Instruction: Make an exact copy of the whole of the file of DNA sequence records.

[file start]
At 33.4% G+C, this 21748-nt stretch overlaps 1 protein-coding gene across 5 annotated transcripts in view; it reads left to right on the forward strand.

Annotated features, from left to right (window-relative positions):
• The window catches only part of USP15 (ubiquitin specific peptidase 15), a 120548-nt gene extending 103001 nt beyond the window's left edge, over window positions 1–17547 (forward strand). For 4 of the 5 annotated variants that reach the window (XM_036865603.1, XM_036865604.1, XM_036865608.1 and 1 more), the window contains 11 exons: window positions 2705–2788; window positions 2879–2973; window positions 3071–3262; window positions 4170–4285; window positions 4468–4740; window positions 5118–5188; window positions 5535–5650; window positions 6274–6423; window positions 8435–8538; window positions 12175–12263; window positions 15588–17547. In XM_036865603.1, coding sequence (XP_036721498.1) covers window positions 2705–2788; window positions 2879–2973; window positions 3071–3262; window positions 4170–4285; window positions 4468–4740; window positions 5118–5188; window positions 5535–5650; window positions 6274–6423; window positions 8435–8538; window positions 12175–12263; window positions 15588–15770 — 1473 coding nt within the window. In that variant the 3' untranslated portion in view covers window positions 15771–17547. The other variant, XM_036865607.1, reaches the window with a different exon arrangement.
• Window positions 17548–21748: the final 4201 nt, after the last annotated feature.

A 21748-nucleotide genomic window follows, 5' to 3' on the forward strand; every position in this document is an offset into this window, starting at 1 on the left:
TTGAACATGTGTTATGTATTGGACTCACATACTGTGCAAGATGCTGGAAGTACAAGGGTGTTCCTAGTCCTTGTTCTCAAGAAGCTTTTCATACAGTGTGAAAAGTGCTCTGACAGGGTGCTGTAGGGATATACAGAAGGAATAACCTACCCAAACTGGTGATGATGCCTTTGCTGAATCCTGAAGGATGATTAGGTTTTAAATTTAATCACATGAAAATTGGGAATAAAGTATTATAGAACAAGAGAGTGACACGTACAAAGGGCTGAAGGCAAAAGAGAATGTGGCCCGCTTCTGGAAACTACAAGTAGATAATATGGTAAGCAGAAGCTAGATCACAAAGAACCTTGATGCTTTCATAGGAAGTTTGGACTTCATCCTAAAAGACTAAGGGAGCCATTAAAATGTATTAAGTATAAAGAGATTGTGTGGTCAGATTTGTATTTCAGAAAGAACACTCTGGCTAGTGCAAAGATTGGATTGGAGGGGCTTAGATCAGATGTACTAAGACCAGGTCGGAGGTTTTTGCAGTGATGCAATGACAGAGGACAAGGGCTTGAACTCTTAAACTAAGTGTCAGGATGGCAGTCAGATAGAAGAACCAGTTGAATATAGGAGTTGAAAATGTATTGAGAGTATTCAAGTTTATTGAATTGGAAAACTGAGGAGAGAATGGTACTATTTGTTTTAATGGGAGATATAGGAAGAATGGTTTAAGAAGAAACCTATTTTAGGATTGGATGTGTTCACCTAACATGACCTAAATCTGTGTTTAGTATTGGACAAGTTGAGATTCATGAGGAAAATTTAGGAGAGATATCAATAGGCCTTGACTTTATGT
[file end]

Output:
At 33.4% G+C, this 21748-nt stretch overlaps 1 protein-coding gene across 5 annotated transcripts in view; it reads left to right on the forward strand.

Annotated features, from left to right (window-relative positions):
• The window catches only part of USP15 (ubiquitin specific peptidase 15), a 120548-nt gene extending 103001 nt beyond the window's left edge, over window positions 1–17547 (forward strand). For 4 of the 5 annotated variants that reach the window (XM_036865603.1, XM_036865604.1, XM_036865608.1 and 1 more), the window contains 11 exons: window positions 2705–2788; window positions 2879–2973; window positions 3071–3262; window positions 4170–4285; window positions 4468–4740; window positions 5118–5188; window positions 5535–5650; window positions 6274–6423; window positions 8435–8538; window positions 12175–12263; window positions 15588–17547. In XM_036865603.1, coding sequence (XP_036721498.1) covers window positions 2705–2788; window positions 2879–2973; window positions 3071–3262; window positions 4170–4285; window positions 4468–4740; window positions 5118–5188; window positions 5535–5650; window positions 6274–6423; window positions 8435–8538; window positions 12175–12263; window positions 15588–15770 — 1473 coding nt within the window. In that variant the 3' untranslated portion in view covers window positions 15771–17547. The other variant, XM_036865607.1, reaches the window with a different exon arrangement.
• Window positions 17548–21748: the final 4201 nt, after the last annotated feature.

A 21748-nucleotide genomic window follows, 5' to 3' on the forward strand; every position in this document is an offset into this window, starting at 1 on the left:
TTGAACATGTGTTATGTATTGGACTCACATACTGTGCAAGATGCTGGAAGTACAAGGGTGTTCCTAGTCCTTGTTCTCAAGAAGCTTTTCATACAGTGTGAAAAGTGCTCTGACAGGGTGCTGTAGGGATATACAGAAGGAATAACCTACCCAAACTGGTGATGATGCCTTTGCTGAATCCTGAAGGATGATTAGGTTTTAAATTTAATCACATGAAAATTGGGAATAAAGTATTATAGAACAAGAGAGTGACACGTACAAAGGGCTGAAGGCAAAAGAGAATGTGGCCCGCTTCTGGAAACTACAAGTAGATAATATGGTAAGCAGAAGCTAGATCACAAAGAACCTTGATGCTTTCATAGGAAGTTTGGACTTCATCCTAAAAGACTAAGGGAGCCATTAAAATGTATTAAGTATAAAGAGATTGTGTGGTCAGATTTGTATTTCAGAAAGAACACTCTGGCTAGTGCAAAGATTGGATTGGAGGGGCTTAGATCAGATGTACTAAGACCAGGTCGGAGGTTTTTGCAGTGATGCAATGACAGAGGACAAGGGCTTGAACTCTTAAACTAAGTGTCAGGATGGCAGTCAGATAGAAGAACCAGTTGAATATAGGAGTTGAAAATGTATTGAGAGTATTCAAGTTTATTGAATTGGAAAACTGAGGAGAGAATGGTACTATTTGTTTTAATGGGAGATATAGGAAGAATGGTTTAAGAAGAAACCTATTTTAGGATTGGATGTGTTCACCTAACATGACCTAAATCTGTGTTTAGTATTGGACAAGTTGAGATTCATGAGGAAAATTTAGGAGAGATATCAATAGGCCTTGACTTTATGT